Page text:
Discharged Portland patient, found handcuffed and shivering in ambulance bay, plans to sue Unity psychiatric hospital
An attorney for a man ordered out of Portland’s psychiatric hospital a year ago and left handcuffed in the ambulance bay while police were called has filed a notice of intent to sue Unity Center for Behavioral Health.
Attorney Christine Mascal alleges the center was negligent in not caring for her client, Paul Khouri, committed assault and battery and caused him emotional distress.
“Instead of continuing to address and treat Khouri’s fragile mental state, Unity simply ‘dumped’ him outside their doors,” Mascal wrote. “The disregard and contempt that Unity and its employees exercised against Paul Khouri is disgraceful and despicable.”
The notice was mailed to Unity Center on Friday.
Sarah Ericksen, a spokeswoman for Unity operator Legacy Health, declined comment Monday, citing a policy not to discuss pending litigation.
On Nov. 26, 2019, two days before Thanksgiving, Kouri was a patient at Unity after experiencing a mental health crisis, according to his lawyer. Shortly after he was admitted, he got into an altercation with a therapist and the center made him leave in an encounter that The Oregonian/OregonLive reported last year.
Khouri, now 49, was dressed in a T-shirt, shorts but no shoes and socks.
“Confused, cold and disoriented, Khouri wandered around the grounds of Unity until he caught the attention of security,” the tort claim notice says.
Security officers at Unity called 911 to have Khouri removed from the property. When Portland police arrived, they found Khouri handcuffed, sitting near the emergency ambulance bay and shivering in the 40-degree air.
Police declined to take Khouri into custody. They informed security officers that they don’t pick up people on detox holds from private property and that it was clear the man was in a mental health crisis. The officers also didn’t believe the security assessment that Khouri had taken crystal methamphetamine or that he needed to go to a detox facility.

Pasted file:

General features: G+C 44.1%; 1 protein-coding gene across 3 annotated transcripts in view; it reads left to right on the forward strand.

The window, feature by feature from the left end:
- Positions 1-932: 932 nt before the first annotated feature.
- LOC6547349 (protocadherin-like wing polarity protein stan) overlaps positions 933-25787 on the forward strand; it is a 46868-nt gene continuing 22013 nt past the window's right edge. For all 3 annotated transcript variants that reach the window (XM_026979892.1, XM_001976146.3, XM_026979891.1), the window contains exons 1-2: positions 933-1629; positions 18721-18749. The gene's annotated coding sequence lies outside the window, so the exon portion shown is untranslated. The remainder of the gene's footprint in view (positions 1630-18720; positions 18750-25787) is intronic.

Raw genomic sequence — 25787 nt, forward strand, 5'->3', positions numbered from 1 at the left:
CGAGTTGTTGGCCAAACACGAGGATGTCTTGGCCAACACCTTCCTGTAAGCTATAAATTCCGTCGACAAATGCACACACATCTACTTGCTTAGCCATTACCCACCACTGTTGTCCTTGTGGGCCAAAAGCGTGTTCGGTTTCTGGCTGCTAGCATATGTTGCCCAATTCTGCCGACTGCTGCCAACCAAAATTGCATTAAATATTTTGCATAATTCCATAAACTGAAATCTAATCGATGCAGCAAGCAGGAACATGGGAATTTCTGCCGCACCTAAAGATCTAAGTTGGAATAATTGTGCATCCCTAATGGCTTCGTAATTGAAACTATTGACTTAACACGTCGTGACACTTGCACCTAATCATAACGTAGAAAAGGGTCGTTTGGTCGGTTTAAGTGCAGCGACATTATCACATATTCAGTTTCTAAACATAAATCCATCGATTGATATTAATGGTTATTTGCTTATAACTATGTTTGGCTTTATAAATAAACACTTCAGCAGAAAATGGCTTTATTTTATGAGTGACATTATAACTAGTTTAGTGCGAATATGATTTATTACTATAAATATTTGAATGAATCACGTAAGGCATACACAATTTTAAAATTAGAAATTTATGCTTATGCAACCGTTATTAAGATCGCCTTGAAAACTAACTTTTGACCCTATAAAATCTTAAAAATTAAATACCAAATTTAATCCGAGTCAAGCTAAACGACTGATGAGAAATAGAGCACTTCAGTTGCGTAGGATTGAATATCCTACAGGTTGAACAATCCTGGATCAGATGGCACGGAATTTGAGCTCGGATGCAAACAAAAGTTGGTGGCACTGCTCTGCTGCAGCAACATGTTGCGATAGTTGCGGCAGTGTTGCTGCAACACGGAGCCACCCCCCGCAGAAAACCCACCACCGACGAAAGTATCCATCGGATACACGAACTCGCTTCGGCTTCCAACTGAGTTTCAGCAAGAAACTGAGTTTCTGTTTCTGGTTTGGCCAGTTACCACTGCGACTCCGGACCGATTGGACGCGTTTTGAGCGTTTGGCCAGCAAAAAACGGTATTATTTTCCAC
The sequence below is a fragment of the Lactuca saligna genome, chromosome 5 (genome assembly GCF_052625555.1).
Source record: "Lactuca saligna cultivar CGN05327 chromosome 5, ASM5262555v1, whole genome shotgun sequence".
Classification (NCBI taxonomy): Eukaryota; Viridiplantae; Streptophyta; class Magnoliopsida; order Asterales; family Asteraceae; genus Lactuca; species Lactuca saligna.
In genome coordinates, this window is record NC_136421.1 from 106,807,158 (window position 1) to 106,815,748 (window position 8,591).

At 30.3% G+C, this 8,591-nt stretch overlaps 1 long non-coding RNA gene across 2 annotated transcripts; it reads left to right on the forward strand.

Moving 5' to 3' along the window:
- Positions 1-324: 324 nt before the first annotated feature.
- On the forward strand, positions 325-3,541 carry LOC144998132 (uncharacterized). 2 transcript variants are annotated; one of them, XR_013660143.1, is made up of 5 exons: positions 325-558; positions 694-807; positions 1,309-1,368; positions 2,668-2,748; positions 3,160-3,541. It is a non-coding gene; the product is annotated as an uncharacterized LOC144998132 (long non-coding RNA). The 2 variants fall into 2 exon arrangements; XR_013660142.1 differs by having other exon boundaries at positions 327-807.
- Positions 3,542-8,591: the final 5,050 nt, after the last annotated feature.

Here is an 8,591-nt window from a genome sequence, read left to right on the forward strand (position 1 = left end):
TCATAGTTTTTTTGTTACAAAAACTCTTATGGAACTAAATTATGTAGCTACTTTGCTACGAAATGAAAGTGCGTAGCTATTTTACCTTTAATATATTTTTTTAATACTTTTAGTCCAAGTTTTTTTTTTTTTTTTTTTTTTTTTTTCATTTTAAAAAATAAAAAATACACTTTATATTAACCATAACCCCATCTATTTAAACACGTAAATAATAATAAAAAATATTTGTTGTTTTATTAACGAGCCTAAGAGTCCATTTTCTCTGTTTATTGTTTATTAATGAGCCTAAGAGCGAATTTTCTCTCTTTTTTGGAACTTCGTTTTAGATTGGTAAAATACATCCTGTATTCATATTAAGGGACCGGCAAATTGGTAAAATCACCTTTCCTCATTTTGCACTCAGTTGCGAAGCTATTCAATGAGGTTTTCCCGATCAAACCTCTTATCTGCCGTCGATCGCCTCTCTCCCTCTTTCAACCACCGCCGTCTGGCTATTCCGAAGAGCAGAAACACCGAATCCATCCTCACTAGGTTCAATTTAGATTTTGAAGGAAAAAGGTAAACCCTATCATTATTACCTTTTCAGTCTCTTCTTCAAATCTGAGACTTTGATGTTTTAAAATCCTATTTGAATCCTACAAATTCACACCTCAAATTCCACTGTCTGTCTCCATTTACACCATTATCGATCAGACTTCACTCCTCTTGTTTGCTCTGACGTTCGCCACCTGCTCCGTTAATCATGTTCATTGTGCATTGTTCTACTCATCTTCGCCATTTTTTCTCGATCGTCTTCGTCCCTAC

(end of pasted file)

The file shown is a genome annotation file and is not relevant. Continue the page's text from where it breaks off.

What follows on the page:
Security officers then urged police to arrest the man for trespassing on hospital property or for kicking a parked car. Police saw no property damage and no evidence of a crime and refused to make an arrest. Security staff then told police that Khouri had assaulted a therapist in the center.
Police learned from the therapist that an altercation had occurred but no one was assaulted, Mascal wrote.
Police called Project Respond, a nonprofit mobile mental health crisis team, which sent two crisis professionals to the scene.
After nearly two hours had passed, as Project Respond and police discussed whether to put a mental health hold on the man and have him taken to another hospital, a psychiatrist from Unity emerged and agreed that Khouri should be returned to the center and treated.
At the time, the managing attorney for Disability Rights Oregon’s Mental Health Rights Project praised police for challenging the security guards’ push to have the former patient taken to jail.
Khouri, according to court records, had four prior, unrelated criminal trespass charges pending against him earlier in 2019 and other fourth-degree assault and criminal mischief charges. All those charges ultimately were dismissed.
On Dec. 10, 2019, a Multnomah County judge ordered Khouri sent to the Oregon State Hospital for an evaluation to determine if he could assist his lawyer in one of the unrelated cases. Khouri remained at the hospital, declared unable to assist in his own defense, and then was held on a civil commitment order until early last month.